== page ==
Despite the opposition, progress continued. The first major obstacle faced by Stephenson was the crossing of Chat Moss bog. The bog had to be drained in order for railway construction to be feasible. Draining the bog was no easy task, as drainage ditches had to be dug beneath the bog. This task was undertaken by Robert Stanner, who was a major contractor for the railway. With the assistance of a few other contractors, the bog was soon drained enough that it was suitable to begin construction. It was imperative that Chat Moss was completed, as a temporary railway was laid to assist in transporting workers throughout the route. To stabilize the roadbed, various forms of trees, bushes, and other brush were stacked at the bottom. Once completed, the final cost of crossing the bog was £27,719 ($34,299.49 USD), much less than Francis Giles had predicted years earlier.

To test the strength of the elevated roadbed through Chat Moss, Stephenson’s Rainhill Trial winning “Rocket” was utilized to haul a lengthy train of passenger carriages and goods wagons. The locomotive hauled the train across the bog multiple times, averaging a speed of twenty-four miles per hour. Upon inspection, the roadbed did not sink or buckle under the train’s weight, therefore, assuring the workers that their efforts were not in vein. Furthermore, subsequent tests utilizing Rocket were conducted while hauling a train weighing forty-five tons at sixty miles per hour across Chat Moss, the heaviest to have crossed the bog so far during this time.

Rainhill Trials

With construction on the railway progressing rapidly, much controversy ensued over whether steam locomotive traction would be utilized on the line. Many argued that stationary steam engines, hauling carriages with cables would be sufficient, others preferred the antiquated power of horses. Stephenson vehemently advocated for the steam locomotive, and was eager to demonstrate its capabilities to the railway’s directors. To settle the dispute, the directors of the railway decided to have a trial that would showcase the capabilities of the locomotive, deciding on whether it is a feasible form of motive power for the railway.

The trials were to be held at Rainhill, as it encompassed a section of flat land between the two cities. The competition was to be held in October 1829, with three prominent individuals judging the affair. John Urpeth Rastrick, of Foster, Rastrick, and Company, a prominent locomotive builder from Stourbridge. Nicholas Wood, a familiar face to George Stephenson, as he was employed at the Killingworth colliery while Stephenson was constructing his earliest examples of steam traction. Lastly, John Kennedy of Manchester, who was a prominent figure in the Manchester textile industry.

The railway’s directors established a set of rules for the trials, which the engineers must of adhered to in order to win the competition. Maximum weight of the locomotive must be no greater than six tons, and its wheels must be sprung. A cost limit was determined, as the locomotive was to cost no more than £550 ($680.62 USD) to build. To win the competition, the locomotives had to meet these requirements in addition to reaching 10 mph.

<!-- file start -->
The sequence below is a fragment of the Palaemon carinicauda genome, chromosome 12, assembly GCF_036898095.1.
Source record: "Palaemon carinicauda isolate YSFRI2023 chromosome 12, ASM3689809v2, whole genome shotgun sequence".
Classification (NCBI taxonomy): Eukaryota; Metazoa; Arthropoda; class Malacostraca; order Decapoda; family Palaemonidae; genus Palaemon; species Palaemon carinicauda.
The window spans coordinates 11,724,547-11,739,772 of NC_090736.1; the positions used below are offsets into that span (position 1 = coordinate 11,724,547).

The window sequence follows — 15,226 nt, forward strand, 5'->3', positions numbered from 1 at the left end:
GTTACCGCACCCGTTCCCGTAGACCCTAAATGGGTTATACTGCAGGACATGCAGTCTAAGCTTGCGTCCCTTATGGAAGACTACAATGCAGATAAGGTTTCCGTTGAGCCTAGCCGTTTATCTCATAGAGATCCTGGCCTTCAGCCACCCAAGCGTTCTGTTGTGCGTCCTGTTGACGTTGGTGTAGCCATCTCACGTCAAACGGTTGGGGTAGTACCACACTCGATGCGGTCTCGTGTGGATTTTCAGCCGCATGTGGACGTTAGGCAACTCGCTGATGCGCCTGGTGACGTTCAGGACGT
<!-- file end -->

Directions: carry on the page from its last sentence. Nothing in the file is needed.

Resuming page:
Locomotives must be mounted on springs and weigh not more than six tons with water if carried on six wheels or not more than 4½ tons if carried on four wheels. They must consume their own smoke. A six-ton locomotive must show itself capable of drawing ‘day by day’ a gross load of twenty tons at ten miles an hour, a five-ton locomotive fifteen tons and so on in proportion to weight. Steam pressure was not to exceed 50lb per square inch, but the Company reserved the right to test the boiler up to 150lb hydraulic.

The competition was to have five competitors, George Stephenson’s son Robert, who entered “Rocket”, a revolutionary design that subsequent steam locomotives would emulate for over a century. Timothy Hackworth, who was employed as locomotive engineer at Shildon for Stephenson’s Stockton and Darlington Railway, entered his “Sans Pareil”. The locomotive was constructed at the Shildon shops, and was worked on after dark on many occasions due to his prior engagements to the railway. Ericsson and Bratihwaite entered their “Novelty”, which encompassed a small, lightweight design, and was a favorite amongst the crowd at the trials. Timothy Burstall entered his “Perseverance”, however, it experienced much ill luck, as it was damaged during transport when the road wagon carrying the locomotive overturned. The locomotive arrived at the trials days later, but did not perform sufficiently for the judges. Brandreth entered his Cycloped, which was not a steam locomotive, rather the locomotive was powered by a horse on a treadmill. Cycloped’s time at the trials ended when the horse fell through the wooden treadmill belt. In short, Rocket, Sans Pareil, and Novelty were the only serious competitors in the trials.

The first day of the trials on 6 October 1829 attracted over ten-thousand spectators. Novelty was a favorite amongst the crowd for its simplistic design and eloquent performance. Unfortunately however, a variety of boiler issues plagued the locomotive, and it was decided to remove it from the competition. It is believed that prior to the boiler issues, the Stephenson’s were concerned that it would win the trials.

Hackworth’s Sans Pareil entered the trials slightly overweight, however, the judges allowed Hackworth to demonstrate its capabilities. The locomotive performed sufficiently, however, a cracked cylinder ended its time at the trials. Additionally, the locomotives return flue boiler increased fuel consumption, as much of the coke was throw from the stack unburnt. The locomotive’s vertical cylinders hindered performance as well, as they hindered the locomotive’s performance at high speeds. Many supporters of Hackworth cried foul at this shortcoming, as the cracked cylinder was cast by the rival Stephensons. However, this is unlikely, as Hackworth had twenty cylinders cast and chose the ones he believed to be best suited for his locomotive.